Life After the Principalship
Who knows where life will take you? I left my last school, Albion Park PS, for a role in Bridge Street ( as “Primary Leadership Initiatives” and to be the NSWPPA representative in HO), with every intention of returning to Albion Park after a year. However, that position ran for 3 years (2000-2003); and in the subsequent re-structure I took the Principal Support role with the new Illawarra & South East Region (ISER) in 2004. In that role I developed a Leadership Strategy for the region based upon practicing principals operating as “consultant principals” in a mentor/coach role for aspiring principals.
Although retirement was planned for (and happened) at the beginning of 2005, the Regional Director asked me to stay on as Project Manager to oversee the implementation of that Leadership Strategy. After 2 very enjoyable years (still working!) I thought I should move on and allow a “real principal” to have this role. However, I was already starting to realise that for me (and many others) there was a life “after the principalship” connected to education and learning that might be very interesting and stimulating within the wider educational world.
As I finished that ISER role (2006) I was approached to job-share the Manager of DET Exchange Programs which I did across 2007-2009. My interest in Baby Boomers (like me) not retiring in the traditional manner deepened and I was fascinated by my reading and chatting with others about refocusing after the principalship. This led me back into tertiary study and I enrolled at Macquarie University in a doctoral study about this new passion: “the aspirations, experiences and reflections of late-career and recently retired principals”. The new reading and learning fascinated me; provided opportunities to publish articles; and opportunities to travel to present at conferences in Paris, Toronto, Singapore, Boston and Switzerland. About this time the DET asked me to design and deliver a 2-day “Transition to retirement” program to principals across all regions (2009-2012).
Around the same time (2009) my wife (Suzanne Lazenby, who was still working as a primary principal) and I decided to start a small international professional learning program for school leaders called LEAP (Leading Educators Around the Planet). Little did we know that some 11 years later the program would prove to be extremely popular with principals (with over 500 participants) and would still be operating. Through this program I got to meet, work with and travel to school leaders in Canada, England, Scotland, Wales, Finland, Singapore and America. What unexpected and totally unplanned international learning experiences. Canadian colleague, Dean Fink, asked me (along with Norman McCulla) to write a chapter in his book about Trust, which led to presentations in Australia, Finland and Switzerland. Meanwhile, at home Stephen Dinham from University of Melbourne invited me to work with him and John Hattie presenting their Masters of Instructional Leadership program in Melbourne, Perth, Sydney and Canberra across 2011-2017. None of this was on my “strategic plan” as I never had one!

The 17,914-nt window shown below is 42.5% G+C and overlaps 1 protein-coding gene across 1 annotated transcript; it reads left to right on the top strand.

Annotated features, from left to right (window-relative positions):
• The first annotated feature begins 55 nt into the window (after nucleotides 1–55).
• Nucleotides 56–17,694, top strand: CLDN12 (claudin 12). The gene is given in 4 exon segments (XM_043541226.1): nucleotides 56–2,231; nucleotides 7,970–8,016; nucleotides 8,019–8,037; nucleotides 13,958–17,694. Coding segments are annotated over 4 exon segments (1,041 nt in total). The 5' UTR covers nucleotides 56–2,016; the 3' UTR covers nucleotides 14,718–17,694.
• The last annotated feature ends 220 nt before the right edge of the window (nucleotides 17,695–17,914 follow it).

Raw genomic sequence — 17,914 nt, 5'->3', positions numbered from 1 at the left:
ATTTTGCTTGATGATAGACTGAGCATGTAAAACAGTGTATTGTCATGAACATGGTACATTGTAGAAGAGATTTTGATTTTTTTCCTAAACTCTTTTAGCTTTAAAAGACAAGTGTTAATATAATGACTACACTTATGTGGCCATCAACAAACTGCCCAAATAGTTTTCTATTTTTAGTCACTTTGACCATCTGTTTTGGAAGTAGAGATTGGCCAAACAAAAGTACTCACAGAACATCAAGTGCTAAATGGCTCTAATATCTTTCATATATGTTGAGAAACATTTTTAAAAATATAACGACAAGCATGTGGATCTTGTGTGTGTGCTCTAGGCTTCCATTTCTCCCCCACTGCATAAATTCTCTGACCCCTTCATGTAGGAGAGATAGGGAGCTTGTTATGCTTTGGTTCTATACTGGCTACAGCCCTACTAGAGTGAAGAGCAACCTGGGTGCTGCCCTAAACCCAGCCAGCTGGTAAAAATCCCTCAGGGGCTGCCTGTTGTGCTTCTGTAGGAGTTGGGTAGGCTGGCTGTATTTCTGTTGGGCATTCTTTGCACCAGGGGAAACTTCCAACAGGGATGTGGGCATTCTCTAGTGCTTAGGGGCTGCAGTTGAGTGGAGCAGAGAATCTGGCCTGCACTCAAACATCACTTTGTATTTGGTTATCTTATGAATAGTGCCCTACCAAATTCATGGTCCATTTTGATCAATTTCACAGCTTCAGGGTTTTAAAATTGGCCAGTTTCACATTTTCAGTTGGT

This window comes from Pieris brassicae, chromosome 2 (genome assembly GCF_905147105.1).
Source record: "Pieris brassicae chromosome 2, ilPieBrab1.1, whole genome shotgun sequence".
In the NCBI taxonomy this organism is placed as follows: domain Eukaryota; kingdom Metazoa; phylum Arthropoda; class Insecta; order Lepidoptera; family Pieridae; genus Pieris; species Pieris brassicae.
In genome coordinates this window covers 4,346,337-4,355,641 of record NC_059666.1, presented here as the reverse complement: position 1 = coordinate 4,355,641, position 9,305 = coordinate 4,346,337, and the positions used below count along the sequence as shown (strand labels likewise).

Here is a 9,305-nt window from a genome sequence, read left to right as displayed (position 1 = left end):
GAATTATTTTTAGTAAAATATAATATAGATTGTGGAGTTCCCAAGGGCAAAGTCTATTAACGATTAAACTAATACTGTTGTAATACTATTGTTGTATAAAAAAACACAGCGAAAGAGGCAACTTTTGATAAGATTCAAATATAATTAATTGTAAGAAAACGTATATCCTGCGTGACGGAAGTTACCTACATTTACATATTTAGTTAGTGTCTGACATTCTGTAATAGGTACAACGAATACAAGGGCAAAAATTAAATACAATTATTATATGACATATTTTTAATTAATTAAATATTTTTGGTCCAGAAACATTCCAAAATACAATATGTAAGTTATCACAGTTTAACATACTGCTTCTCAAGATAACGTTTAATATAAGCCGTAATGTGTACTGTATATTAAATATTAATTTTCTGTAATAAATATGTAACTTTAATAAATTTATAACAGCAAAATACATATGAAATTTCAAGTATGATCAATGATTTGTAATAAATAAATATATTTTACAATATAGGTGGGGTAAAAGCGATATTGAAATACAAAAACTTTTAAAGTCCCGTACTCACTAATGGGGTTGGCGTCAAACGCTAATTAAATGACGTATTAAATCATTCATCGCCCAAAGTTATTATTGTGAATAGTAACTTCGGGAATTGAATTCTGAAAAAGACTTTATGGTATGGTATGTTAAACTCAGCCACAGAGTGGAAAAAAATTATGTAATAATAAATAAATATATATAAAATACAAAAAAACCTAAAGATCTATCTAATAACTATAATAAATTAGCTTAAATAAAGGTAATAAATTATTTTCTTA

I now believe that everyone finds their own balance and pathway; the one which best suits them. For me this post principalship educational journey has been supplemented by various social activities which Sue & I delight in undertaking with deep friends; with weekly tennis (now done with!); with occasional (and very poor golf) with long-term friends from Teachers College; with a passion for caravanning both in Australia and in USA each year (where we store a pick-up and trailer); with our children (4) and grandchildren (6 becoming 7 soon); with syndicated race horse interest with other colleagues; with the care, management and guardianship of the 5 acre retreat we live on; with a passion for red wine, cricket, rugby league and biographies.
I once heard both Hugh Mackay and Bernard Salt (two social demographers and commentators) refer to current “retirement” for baby Boomers as being “un-recognisable” to previous generations; and as being like a bicycle wheel: having many spokes. I guess for me and many of my colleagues that rings true. For me there’s a family spoke; a travel spoke; a social spoke; a sporting spoke; a learning spoke; and a hobbies spoke. All these spokes have combined to provide a wonderful phase of life…a very fortunate phase of life.
So where to next? I have a developing passion for enhancing reconciliation. Whilst this issue was important for me during my teaching days and the principalship, some of my experiences since retirement (especially exploring what has been achieved in BC, Canada) has led me to believe that as educators we can probably make a more significant impact in enhancing reconciliation between white Australia and the First Nations peoples, than politicians will ever achieve. So, next May I plan to launch a program called “Reconciliation Through Education” and encourage a majority of the 2,200 schools in NSW DoE to join together with a commitment to make a ‘real” difference.
For me, “retirement” and “life after the principalship” has been an unplanned and somewhat chaotic, but privileged, journey. Sure there have been some health challenges but for as long as possible I will not be inviting that “old man in the mirror” into my life.